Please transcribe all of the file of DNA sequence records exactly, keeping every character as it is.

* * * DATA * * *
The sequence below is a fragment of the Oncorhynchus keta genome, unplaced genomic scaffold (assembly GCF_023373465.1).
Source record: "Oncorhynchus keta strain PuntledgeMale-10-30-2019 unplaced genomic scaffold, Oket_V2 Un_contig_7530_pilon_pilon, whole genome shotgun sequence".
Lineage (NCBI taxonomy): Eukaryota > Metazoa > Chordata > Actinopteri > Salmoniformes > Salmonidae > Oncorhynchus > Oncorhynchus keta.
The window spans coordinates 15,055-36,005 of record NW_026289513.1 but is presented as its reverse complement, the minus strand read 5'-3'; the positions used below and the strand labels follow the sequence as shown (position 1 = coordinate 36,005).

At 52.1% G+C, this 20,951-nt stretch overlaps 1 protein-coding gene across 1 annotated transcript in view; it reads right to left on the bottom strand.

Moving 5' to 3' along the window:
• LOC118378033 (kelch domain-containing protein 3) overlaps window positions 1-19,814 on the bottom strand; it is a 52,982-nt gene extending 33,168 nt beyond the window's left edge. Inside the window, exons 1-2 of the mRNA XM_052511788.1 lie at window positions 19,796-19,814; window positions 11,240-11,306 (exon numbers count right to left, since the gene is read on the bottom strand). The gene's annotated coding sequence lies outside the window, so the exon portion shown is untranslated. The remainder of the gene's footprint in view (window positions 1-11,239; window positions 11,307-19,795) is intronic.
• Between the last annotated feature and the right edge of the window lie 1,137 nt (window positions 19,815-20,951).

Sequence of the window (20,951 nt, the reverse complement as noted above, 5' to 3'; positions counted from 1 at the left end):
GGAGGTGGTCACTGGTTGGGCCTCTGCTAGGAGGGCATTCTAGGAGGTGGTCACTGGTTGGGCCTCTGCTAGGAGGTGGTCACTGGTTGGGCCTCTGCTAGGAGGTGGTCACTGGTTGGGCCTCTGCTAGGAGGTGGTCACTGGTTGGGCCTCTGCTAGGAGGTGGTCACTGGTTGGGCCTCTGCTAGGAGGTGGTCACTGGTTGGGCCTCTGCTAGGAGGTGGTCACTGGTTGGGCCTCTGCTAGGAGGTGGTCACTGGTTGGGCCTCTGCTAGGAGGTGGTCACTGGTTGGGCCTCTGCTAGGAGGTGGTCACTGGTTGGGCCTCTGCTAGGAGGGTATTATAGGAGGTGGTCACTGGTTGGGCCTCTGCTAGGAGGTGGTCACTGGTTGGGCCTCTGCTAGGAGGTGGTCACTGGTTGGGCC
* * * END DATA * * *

The sequence below is a fragment of the Oncorhynchus keta genome, unplaced genomic scaffold (assembly GCF_023373465.1).
Source record: "Oncorhynchus keta strain PuntledgeMale-10-30-2019 unplaced genomic scaffold, Oket_V2 Un_contig_7530_pilon_pilon, whole genome shotgun sequence".
Lineage (NCBI taxonomy): Eukaryota > Metazoa > Chordata > Actinopteri > Salmoniformes > Salmonidae > Oncorhynchus > Oncorhynchus keta.
The window spans coordinates 15,055-36,005 of record NW_026289513.1 but is presented as its reverse complement, the minus strand read 5'-3'; the positions used below and the strand labels follow the sequence as shown (position 1 = coordinate 36,005).

At 52.1% G+C, this 20,951-nt stretch overlaps 1 protein-coding gene across 1 annotated transcript in view; it reads right to left on the bottom strand.

Moving 5' to 3' along the window:
• LOC118378033 (kelch domain-containing protein 3) overlaps window positions 1-19,814 on the bottom strand; it is a 52,982-nt gene extending 33,168 nt beyond the window's left edge. Inside the window, exons 1-2 of the mRNA XM_052511788.1 lie at window positions 19,796-19,814; window positions 11,240-11,306 (exon numbers count right to left, since the gene is read on the bottom strand). The gene's annotated coding sequence lies outside the window, so the exon portion shown is untranslated. The remainder of the gene's footprint in view (window positions 1-11,239; window positions 11,307-19,795) is intronic.
• Between the last annotated feature and the right edge of the window lie 1,137 nt (window positions 19,815-20,951).

Sequence of the window (20,951 nt, the reverse complement as noted above, 5' to 3'; positions counted from 1 at the left end):
GGAGGTGGTCACTGGTTGGGCCTCTGCTAGGAGGGCATTCTAGGAGGTGGTCACTGGTTGGGCCTCTGCTAGGAGGTGGTCACTGGTTGGGCCTCTGCTAGGAGGTGGTCACTGGTTGGGCCTCTGCTAGGAGGTGGTCACTGGTTGGGCCTCTGCTAGGAGGTGGTCACTGGTTGGGCCTCTGCTAGGAGGTGGTCACTGGTTGGGCCTCTGCTAGGAGGTGGTCACTGGTTGGGCCTCTGCTAGGAGGTGGTCACTGGTTGGGCCTCTGCTAGGAGGTGGTCACTGGTTGGGCCTCTGCTAGGAGGTGGTCACTGGTTGGGCCTCTGCTAGGAGGGTATTATAGGAGGTGGTCACTGGTTGGGCCTCTGCTAGGAGGTGGTCACTGGTTGGGCCTCTGCTAGGAGGTGGTCACTGGTTGGGCC